Here's one located in the Algiers Point neighborhood.  Algiers Point is across the Mississippi River from the French Quarter.  The neighborhood was one of the first suburbs of New Orleans and retains a great deal of its historic charm.

As an antidote to cabin fever, Dear Husband and I decided to head out into the fog this morning for breakfast and an estate sale.  Enroute to our breakfast destination I spied this beauty and DH obligingly snapped a picture for me.  Two houses in pink and green - it must be a sign!

This week's house is full of fabrics from doll quilts I've made for various young ladies over the years.  I'm not entirely happy with the roof fabric, but it was the best scrap for the job.

The inclement weather was a good excuse to stay home the rest of the day and work on quilt projects.  More pink leader-ender spools were added to the pile! 
I've not yet checked out today's entries for the Rainbow Scrap Challenge.  I was saving all the pink links until I finished my own, so I'm off for some fun blog reading via Soscrappy's link-up!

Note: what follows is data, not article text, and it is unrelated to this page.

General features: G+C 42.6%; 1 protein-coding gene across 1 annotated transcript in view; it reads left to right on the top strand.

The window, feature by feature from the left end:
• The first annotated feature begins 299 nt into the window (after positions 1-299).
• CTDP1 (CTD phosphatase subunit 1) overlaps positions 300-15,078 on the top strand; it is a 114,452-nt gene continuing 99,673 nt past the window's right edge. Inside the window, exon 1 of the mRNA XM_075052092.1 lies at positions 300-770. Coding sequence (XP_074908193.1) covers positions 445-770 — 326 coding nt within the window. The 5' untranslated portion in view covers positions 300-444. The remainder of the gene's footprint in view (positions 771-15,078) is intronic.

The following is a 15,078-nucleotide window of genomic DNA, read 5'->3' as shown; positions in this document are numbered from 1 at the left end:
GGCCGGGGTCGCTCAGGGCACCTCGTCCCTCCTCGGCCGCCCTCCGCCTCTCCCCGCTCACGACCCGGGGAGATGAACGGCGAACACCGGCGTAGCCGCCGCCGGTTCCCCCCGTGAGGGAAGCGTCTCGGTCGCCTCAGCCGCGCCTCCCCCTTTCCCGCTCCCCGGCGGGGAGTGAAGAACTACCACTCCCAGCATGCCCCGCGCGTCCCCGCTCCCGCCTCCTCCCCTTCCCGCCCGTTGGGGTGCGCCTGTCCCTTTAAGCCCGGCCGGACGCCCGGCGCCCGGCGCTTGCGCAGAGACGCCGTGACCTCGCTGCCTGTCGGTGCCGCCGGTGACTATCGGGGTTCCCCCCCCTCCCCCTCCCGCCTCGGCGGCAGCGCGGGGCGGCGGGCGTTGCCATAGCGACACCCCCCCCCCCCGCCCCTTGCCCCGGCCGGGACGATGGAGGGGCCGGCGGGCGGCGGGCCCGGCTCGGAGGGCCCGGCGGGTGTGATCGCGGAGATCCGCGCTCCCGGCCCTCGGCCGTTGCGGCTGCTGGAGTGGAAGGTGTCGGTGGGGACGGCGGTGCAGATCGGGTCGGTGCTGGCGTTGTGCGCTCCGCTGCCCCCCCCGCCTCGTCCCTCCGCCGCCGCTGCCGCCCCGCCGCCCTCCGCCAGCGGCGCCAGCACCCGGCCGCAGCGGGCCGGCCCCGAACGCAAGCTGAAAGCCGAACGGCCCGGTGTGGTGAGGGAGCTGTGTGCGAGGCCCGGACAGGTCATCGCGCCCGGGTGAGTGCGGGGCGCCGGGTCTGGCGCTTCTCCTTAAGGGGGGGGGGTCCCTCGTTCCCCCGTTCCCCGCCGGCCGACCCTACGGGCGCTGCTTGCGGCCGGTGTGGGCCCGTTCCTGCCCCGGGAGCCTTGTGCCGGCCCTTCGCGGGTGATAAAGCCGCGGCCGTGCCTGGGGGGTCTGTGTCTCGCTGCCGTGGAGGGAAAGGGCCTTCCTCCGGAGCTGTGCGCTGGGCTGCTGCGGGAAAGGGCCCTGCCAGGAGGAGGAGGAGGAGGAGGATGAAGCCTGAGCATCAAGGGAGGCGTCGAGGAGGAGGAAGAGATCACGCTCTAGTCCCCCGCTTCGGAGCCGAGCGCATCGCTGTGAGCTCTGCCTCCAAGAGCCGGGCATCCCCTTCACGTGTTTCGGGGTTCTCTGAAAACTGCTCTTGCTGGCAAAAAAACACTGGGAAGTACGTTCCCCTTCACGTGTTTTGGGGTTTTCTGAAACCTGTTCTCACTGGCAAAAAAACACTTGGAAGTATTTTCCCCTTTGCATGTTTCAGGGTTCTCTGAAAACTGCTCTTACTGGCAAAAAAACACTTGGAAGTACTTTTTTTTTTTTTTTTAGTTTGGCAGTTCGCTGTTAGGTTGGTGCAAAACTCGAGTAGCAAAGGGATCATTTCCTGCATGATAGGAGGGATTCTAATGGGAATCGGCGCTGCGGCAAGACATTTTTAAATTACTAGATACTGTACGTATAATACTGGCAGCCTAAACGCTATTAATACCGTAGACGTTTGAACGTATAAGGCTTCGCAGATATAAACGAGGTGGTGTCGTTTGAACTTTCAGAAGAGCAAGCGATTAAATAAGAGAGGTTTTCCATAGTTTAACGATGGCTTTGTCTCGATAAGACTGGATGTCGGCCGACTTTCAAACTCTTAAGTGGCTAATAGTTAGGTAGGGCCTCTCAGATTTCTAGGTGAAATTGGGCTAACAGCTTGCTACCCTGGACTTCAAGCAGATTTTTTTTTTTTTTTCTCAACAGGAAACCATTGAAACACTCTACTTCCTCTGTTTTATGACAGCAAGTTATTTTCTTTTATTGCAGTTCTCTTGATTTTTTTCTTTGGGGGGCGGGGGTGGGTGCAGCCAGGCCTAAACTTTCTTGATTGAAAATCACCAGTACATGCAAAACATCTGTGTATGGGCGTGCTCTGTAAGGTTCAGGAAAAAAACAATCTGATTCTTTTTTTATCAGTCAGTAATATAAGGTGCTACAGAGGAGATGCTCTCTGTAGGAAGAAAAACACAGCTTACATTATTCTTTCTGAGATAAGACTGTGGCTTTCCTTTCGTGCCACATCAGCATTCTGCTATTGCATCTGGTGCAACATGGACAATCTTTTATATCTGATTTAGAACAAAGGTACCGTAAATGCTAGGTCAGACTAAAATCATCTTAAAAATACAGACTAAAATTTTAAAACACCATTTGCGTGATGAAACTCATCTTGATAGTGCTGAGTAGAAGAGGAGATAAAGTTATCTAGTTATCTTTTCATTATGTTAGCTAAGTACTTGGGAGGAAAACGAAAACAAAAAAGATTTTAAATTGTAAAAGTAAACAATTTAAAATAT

Sunday, January 6, 2013

It's Carnival Time!

Today is Epiphany, or as it's better known in New Orleans - Twelfth Night.  Twelfth Night marks the end of the Twelve Days of Christmas, reminding us of the visit of the Magi to the Infant Jesus.  Twelfth Night in New Orleans has additional meaning - it marks the beginning of Carnival Season!
Carnival Season is celebrated with all types of festivities, from neighborhood crawfish boils to formal balls and city-wide parades.  Carnival Season culminates with one big day of merriment on Mardi Gras (Fat Tuesday) - the day before the season of fasting and penance known as Lent.
Two of my favorite Carnival traditions are related to Twelfth Night:  Phunny Phorty Phellows and King Cake.  The Phunny Phorty Phellows are a group of Carnival enthusiasts who celebrate Twelfth Night by masking (costuming) and riding the St. Charles streetcar to usher in the season.